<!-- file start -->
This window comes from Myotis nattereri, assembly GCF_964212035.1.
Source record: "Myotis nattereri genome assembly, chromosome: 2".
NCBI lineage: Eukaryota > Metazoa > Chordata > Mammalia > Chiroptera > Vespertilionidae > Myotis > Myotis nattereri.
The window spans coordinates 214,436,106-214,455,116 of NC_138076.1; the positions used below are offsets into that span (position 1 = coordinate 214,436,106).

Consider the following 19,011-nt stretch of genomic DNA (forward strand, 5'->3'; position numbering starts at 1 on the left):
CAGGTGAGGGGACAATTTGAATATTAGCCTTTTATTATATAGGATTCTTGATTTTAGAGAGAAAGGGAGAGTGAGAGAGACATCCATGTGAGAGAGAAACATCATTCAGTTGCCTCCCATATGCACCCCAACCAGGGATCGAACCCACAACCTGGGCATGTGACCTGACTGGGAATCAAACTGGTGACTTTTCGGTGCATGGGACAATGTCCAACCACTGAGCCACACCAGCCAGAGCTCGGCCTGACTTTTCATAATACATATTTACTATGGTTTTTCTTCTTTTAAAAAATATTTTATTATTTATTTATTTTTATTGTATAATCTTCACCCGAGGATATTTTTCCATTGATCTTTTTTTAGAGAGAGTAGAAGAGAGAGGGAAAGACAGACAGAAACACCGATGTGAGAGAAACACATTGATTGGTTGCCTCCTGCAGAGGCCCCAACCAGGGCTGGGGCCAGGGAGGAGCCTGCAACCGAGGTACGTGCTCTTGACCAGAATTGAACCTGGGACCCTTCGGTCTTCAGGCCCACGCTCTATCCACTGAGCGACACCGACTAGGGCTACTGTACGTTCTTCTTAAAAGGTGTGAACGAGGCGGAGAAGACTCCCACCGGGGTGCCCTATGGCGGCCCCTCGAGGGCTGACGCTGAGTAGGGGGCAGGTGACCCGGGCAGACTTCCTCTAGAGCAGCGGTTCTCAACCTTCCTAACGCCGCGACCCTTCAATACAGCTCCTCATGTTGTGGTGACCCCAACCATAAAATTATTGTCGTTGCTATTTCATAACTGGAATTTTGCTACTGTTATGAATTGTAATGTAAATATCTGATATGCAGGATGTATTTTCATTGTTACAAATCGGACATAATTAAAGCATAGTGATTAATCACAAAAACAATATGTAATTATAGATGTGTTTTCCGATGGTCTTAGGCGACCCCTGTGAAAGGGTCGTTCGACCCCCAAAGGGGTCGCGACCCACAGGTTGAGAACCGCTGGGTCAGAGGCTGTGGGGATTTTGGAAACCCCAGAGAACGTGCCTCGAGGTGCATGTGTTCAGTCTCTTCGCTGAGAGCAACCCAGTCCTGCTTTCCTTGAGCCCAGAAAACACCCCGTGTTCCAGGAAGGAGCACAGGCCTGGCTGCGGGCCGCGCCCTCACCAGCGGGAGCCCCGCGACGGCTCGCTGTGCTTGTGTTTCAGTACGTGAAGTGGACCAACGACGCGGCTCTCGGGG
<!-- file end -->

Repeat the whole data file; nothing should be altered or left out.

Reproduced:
This window comes from Myotis nattereri, assembly GCF_964212035.1.
Source record: "Myotis nattereri genome assembly, chromosome: 2".
NCBI lineage: Eukaryota > Metazoa > Chordata > Mammalia > Chiroptera > Vespertilionidae > Myotis > Myotis nattereri.
The window spans coordinates 214,436,106-214,455,116 of NC_138076.1; the positions used below are offsets into that span (position 1 = coordinate 214,436,106).

Consider the following 19,011-nt stretch of genomic DNA (forward strand, 5'->3'; position numbering starts at 1 on the left):
CAGGTGAGGGGACAATTTGAATATTAGCCTTTTATTATATAGGATTCTTGATTTTAGAGAGAAAGGGAGAGTGAGAGAGACATCCATGTGAGAGAGAAACATCATTCAGTTGCCTCCCATATGCACCCCAACCAGGGATCGAACCCACAACCTGGGCATGTGACCTGACTGGGAATCAAACTGGTGACTTTTCGGTGCATGGGACAATGTCCAACCACTGAGCCACACCAGCCAGAGCTCGGCCTGACTTTTCATAATACATATTTACTATGGTTTTTCTTCTTTTAAAAAATATTTTATTATTTATTTATTTTTATTGTATAATCTTCACCCGAGGATATTTTTCCATTGATCTTTTTTTAGAGAGAGTAGAAGAGAGAGGGAAAGACAGACAGAAACACCGATGTGAGAGAAACACATTGATTGGTTGCCTCCTGCAGAGGCCCCAACCAGGGCTGGGGCCAGGGAGGAGCCTGCAACCGAGGTACGTGCTCTTGACCAGAATTGAACCTGGGACCCTTCGGTCTTCAGGCCCACGCTCTATCCACTGAGCGACACCGACTAGGGCTACTGTACGTTCTTCTTAAAAGGTGTGAACGAGGCGGAGAAGACTCCCACCGGGGTGCCCTATGGCGGCCCCTCGAGGGCTGACGCTGAGTAGGGGGCAGGTGACCCGGGCAGACTTCCTCTAGAGCAGCGGTTCTCAACCTTCCTAACGCCGCGACCCTTCAATACAGCTCCTCATGTTGTGGTGACCCCAACCATAAAATTATTGTCGTTGCTATTTCATAACTGGAATTTTGCTACTGTTATGAATTGTAATGTAAATATCTGATATGCAGGATGTATTTTCATTGTTACAAATCGGACATAATTAAAGCATAGTGATTAATCACAAAAACAATATGTAATTATAGATGTGTTTTCCGATGGTCTTAGGCGACCCCTGTGAAAGGGTCGTTCGACCCCCAAAGGGGTCGCGACCCACAGGTTGAGAACCGCTGGGTCAGAGGCTGTGGGGATTTTGGAAACCCCAGAGAACGTGCCTCGAGGTGCATGTGTTCAGTCTCTTCGCTGAGAGCAACCCAGTCCTGCTTTCCTTGAGCCCAGAAAACACCCCGTGTTCCAGGAAGGAGCACAGGCCTGGCTGCGGGCCGCGCCCTCACCAGCGGGAGCCCCGCGACGGCTCGCTGTGCTTGTGTTTCAGTACGTGAAGTGGACCAACGACGCGGCTCTCGGGG